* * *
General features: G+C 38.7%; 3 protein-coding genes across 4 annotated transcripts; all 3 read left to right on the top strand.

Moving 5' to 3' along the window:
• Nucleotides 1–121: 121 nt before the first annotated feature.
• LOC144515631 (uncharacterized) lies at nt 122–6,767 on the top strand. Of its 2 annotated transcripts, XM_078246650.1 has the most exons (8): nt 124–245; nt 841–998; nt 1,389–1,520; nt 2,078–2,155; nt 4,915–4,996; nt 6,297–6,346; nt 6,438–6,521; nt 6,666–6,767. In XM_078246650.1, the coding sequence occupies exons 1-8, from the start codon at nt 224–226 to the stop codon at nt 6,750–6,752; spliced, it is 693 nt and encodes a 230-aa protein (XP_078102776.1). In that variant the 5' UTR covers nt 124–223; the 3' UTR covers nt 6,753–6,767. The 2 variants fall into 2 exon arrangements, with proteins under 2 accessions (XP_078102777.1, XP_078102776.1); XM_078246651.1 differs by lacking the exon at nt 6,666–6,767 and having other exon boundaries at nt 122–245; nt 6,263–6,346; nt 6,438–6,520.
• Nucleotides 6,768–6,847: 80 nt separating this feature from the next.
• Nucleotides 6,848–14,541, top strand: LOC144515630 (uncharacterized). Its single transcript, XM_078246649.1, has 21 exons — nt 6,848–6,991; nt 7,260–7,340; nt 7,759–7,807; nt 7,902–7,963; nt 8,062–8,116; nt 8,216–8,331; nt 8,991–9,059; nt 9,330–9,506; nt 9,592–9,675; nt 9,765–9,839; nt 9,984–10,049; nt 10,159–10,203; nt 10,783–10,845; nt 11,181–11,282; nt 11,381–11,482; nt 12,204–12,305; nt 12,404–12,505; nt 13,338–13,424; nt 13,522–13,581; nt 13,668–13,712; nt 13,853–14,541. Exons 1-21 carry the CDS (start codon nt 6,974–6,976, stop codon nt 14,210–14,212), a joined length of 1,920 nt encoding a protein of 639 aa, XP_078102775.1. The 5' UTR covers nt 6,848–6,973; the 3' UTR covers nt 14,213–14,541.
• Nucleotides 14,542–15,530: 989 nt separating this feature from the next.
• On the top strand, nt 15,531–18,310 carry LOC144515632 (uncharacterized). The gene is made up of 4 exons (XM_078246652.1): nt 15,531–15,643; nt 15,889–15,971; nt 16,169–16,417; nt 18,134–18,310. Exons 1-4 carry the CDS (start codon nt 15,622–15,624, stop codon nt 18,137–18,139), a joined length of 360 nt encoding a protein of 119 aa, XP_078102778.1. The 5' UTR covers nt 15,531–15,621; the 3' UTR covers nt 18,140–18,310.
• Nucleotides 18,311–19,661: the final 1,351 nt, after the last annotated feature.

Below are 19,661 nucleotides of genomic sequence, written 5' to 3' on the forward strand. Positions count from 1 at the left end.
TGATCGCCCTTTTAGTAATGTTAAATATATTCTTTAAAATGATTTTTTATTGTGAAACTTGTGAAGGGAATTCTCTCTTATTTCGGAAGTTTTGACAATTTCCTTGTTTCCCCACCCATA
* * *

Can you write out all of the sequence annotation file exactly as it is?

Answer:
General features: G+C 38.7%; 3 protein-coding genes across 4 annotated transcripts; all 3 read left to right on the top strand.

Moving 5' to 3' along the window:
• Nucleotides 1–121: 121 nt before the first annotated feature.
• LOC144515631 (uncharacterized) lies at nt 122–6,767 on the top strand. Of its 2 annotated transcripts, XM_078246650.1 has the most exons (8): nt 124–245; nt 841–998; nt 1,389–1,520; nt 2,078–2,155; nt 4,915–4,996; nt 6,297–6,346; nt 6,438–6,521; nt 6,666–6,767. In XM_078246650.1, the coding sequence occupies exons 1-8, from the start codon at nt 224–226 to the stop codon at nt 6,750–6,752; spliced, it is 693 nt and encodes a 230-aa protein (XP_078102776.1). In that variant the 5' UTR covers nt 124–223; the 3' UTR covers nt 6,753–6,767. The 2 variants fall into 2 exon arrangements, with proteins under 2 accessions (XP_078102777.1, XP_078102776.1); XM_078246651.1 differs by lacking the exon at nt 6,666–6,767 and having other exon boundaries at nt 122–245; nt 6,263–6,346; nt 6,438–6,520.
• Nucleotides 6,768–6,847: 80 nt separating this feature from the next.
• Nucleotides 6,848–14,541, top strand: LOC144515630 (uncharacterized). Its single transcript, XM_078246649.1, has 21 exons — nt 6,848–6,991; nt 7,260–7,340; nt 7,759–7,807; nt 7,902–7,963; nt 8,062–8,116; nt 8,216–8,331; nt 8,991–9,059; nt 9,330–9,506; nt 9,592–9,675; nt 9,765–9,839; nt 9,984–10,049; nt 10,159–10,203; nt 10,783–10,845; nt 11,181–11,282; nt 11,381–11,482; nt 12,204–12,305; nt 12,404–12,505; nt 13,338–13,424; nt 13,522–13,581; nt 13,668–13,712; nt 13,853–14,541. Exons 1-21 carry the CDS (start codon nt 6,974–6,976, stop codon nt 14,210–14,212), a joined length of 1,920 nt encoding a protein of 639 aa, XP_078102775.1. The 5' UTR covers nt 6,848–6,973; the 3' UTR covers nt 14,213–14,541.
• Nucleotides 14,542–15,530: 989 nt separating this feature from the next.
• On the top strand, nt 15,531–18,310 carry LOC144515632 (uncharacterized). The gene is made up of 4 exons (XM_078246652.1): nt 15,531–15,643; nt 15,889–15,971; nt 16,169–16,417; nt 18,134–18,310. Exons 1-4 carry the CDS (start codon nt 15,622–15,624, stop codon nt 18,137–18,139), a joined length of 360 nt encoding a protein of 119 aa, XP_078102778.1. The 5' UTR covers nt 15,531–15,621; the 3' UTR covers nt 18,140–18,310.
• Nucleotides 18,311–19,661: the final 1,351 nt, after the last annotated feature.

Below are 19,661 nucleotides of genomic sequence, written 5' to 3' on the forward strand. Positions count from 1 at the left end.
TGATCGCCCTTTTAGTAATGTTAAATATATTCTTTAAAATGATTTTTTATTGTGAAACTTGTGAAGGGAATTCTCTCTTATTTCGGAAGTTTTGACAATTTCCTTGTTTCCCCACCCATA